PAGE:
I Have a table called Results and the data looks like:

Response_ID    Label
12147          It was not clear
12458          Did not Undersstand
12458          Was not resolved
12458          Did not communicate
12586          Spoke too fast
12587          Too slow

Now I want the ouput to display one row per ID and the values from Label to be concatenated and seperated by comma

My Output should look like:

Response_ID    Label
12147          It was not clear
12458          Did not Undersstand,Was not resolved,Did not communicate
12586          Spoke too fast
12587          Too Slow

How can I do this:


You can not be sure about the order of the strings concatenated without an order by statement in the sub query. The .value('.', 'varchar(max)') part is there to handle the case where Label contains XML-unfriendly characters like &.

declare @T table(Response_ID int, Label varchar(50))
insert into @T values
(12147,          'It was not clear'),
(12458,          'Did not Undersstand'),
(12458,          'Was not resolved'),
(12458,          'Did not communicate'),
(12586,          'Spoke too fast'),
(12587,          'Too slow')

select T1.Response_ID,
       stuff((select ','+T2.Label
              from @T as T2
              where T1.Response_ID = T2.Response_ID
              for xml path(''), type).value('.', 'varchar(max)'), 1, 1, '') as Label
from @T as T1
group by T1.Response_ID
  • Good point about .value, I always make assumptions about data in the question being broadly representative. It doesn't cause an error, of course, just displays the entity (e.g. &). However I am not so sure order was important to the OP - and what order by would you add, if it were? We'd need more information. – Aaron Bertrand Jul 6 '11 at 22:31
  • @Aaron – Yes, we need more info about the order. I was just making a point to @Sam that even though this sample code concatenates the string in the expected order, there is no guarantee that it will do so every time. – Mikael Eriksson Jul 6 '11 at 22:34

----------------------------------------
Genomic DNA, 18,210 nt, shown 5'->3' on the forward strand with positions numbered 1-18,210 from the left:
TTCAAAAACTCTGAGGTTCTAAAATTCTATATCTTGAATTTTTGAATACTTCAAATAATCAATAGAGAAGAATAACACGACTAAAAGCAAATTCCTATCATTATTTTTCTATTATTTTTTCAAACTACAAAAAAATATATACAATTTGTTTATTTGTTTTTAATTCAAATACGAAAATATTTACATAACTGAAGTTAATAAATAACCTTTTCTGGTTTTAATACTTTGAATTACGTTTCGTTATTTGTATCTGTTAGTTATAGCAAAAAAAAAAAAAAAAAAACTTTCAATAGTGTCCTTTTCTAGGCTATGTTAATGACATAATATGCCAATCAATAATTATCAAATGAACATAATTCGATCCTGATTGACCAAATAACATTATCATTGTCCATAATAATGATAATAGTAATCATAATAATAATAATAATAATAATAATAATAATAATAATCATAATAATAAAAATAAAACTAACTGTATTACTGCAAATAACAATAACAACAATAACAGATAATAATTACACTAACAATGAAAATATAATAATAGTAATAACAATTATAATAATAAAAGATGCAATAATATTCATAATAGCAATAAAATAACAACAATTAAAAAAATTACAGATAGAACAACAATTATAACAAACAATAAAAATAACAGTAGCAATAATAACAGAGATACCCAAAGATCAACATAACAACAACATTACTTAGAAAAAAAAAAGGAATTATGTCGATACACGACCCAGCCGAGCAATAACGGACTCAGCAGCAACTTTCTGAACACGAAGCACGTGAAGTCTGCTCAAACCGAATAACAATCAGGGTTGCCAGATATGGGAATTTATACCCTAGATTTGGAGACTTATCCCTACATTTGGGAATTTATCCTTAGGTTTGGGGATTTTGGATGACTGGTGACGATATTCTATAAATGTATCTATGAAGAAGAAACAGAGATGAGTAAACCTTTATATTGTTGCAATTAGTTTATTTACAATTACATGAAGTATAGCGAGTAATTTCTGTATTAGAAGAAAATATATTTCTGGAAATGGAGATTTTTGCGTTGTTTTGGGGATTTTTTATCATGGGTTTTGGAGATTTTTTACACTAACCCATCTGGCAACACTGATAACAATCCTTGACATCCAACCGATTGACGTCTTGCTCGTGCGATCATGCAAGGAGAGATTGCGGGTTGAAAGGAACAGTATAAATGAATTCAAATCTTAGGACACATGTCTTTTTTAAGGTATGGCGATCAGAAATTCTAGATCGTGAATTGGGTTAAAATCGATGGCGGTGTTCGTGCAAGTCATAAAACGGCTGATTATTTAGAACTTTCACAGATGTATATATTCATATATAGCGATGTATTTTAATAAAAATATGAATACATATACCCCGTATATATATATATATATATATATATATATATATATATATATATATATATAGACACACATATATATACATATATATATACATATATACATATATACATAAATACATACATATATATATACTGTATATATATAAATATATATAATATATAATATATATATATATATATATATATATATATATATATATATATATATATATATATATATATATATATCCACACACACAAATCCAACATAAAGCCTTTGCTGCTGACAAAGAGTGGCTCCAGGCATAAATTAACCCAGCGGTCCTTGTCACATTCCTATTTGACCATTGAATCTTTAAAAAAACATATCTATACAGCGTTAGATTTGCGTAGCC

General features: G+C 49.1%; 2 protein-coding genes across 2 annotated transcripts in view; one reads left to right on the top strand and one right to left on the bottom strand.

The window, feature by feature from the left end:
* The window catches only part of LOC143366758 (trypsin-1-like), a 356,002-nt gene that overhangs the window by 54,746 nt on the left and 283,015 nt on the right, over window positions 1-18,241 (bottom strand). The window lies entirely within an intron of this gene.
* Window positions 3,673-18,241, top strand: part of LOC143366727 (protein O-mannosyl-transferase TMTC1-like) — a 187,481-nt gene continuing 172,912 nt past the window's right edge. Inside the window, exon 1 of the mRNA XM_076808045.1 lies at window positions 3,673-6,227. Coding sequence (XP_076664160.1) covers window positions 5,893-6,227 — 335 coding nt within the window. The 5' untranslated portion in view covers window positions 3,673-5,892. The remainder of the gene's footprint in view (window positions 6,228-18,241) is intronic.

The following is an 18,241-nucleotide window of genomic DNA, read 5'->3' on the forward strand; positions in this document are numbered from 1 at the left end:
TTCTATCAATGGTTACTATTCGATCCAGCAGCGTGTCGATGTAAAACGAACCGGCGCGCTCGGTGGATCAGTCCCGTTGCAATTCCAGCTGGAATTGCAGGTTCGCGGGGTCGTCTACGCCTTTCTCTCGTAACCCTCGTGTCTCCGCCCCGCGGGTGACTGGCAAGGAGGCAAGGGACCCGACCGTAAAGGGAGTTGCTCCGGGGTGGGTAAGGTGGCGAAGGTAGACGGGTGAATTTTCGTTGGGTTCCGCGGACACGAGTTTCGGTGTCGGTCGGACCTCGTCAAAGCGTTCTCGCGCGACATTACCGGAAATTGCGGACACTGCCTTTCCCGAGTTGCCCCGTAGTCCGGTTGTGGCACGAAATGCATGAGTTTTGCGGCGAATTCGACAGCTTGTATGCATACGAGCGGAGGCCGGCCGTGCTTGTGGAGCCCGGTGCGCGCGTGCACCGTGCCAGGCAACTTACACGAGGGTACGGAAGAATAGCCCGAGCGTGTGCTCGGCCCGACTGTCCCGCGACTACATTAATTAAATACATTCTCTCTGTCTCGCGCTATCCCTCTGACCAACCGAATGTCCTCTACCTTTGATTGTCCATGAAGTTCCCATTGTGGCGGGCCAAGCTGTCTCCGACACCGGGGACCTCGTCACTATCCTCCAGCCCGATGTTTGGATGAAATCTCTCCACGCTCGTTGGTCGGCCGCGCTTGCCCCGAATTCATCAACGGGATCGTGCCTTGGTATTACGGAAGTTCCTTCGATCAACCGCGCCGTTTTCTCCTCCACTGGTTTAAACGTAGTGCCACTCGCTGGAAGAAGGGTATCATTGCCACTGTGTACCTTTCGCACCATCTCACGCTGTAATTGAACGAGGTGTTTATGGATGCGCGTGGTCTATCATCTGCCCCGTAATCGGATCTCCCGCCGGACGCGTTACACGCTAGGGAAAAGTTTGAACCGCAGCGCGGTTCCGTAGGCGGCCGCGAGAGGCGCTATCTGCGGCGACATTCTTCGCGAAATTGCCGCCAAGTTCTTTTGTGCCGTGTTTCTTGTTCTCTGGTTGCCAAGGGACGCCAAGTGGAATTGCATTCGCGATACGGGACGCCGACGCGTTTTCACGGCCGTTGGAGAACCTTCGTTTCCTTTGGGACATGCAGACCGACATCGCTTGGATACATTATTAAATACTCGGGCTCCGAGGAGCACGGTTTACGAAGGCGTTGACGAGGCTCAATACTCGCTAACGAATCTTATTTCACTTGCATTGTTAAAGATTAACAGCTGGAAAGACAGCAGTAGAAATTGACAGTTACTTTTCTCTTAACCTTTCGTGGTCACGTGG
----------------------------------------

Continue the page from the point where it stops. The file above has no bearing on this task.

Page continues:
• @Mikael Thank You So Much! – user556674 Jul 6 '11 at 23:50
  • THis is not a good solution because it is a performance problem when there are many rows in the table. XML functions are slow. – Jerry Nixon - MSFT Jul 6 '11 at 23:52

Check the link below, it approaches your problem with many different solutions


DECLARE @Results TABLE(Response_ID INT, Label VARCHAR(80));

INSERT @Results(Response_ID, Label)
SELECT 12147,'It was not clear'
UNION SELECT 12458,'Did not Undersstand'
UNION SELECT 12458,'Was not resolved'
UNION SELECT 12458,'Did not communicate'
UNION SELECT 12586,'Spoke too fast'
UNION SELECT 12587,'Too slow';

  SELECT Response_ID FROM @Results 
  GROUP BY Response_ID
SELECT x.Response_ID, Label = STUFF((SELECT ',' + Label
    FROM @Results WHERE Response_ID = x.Response_ID
    FOR XML PATH('')), 1, 1, '')
    FROM x;

Consider this, it is very performant:


Avoid XML functions because they are not performant.

This will take some effort to implement, but millions of rows => milliseconds to run.

  • Down-vote a "consider this" answer? Shameful. – Jerry Nixon - MSFT Feb 20 '17 at 23:19
  • @jerry-nixon-msft , I didn't downvote you, but I did see some discussion about the performance of a recursive CTE vs For XML here: stackoverflow.com/questions/13639262/… It appears that For XML is faster on large datasets. – devinbost May 6 '17 at 3:41

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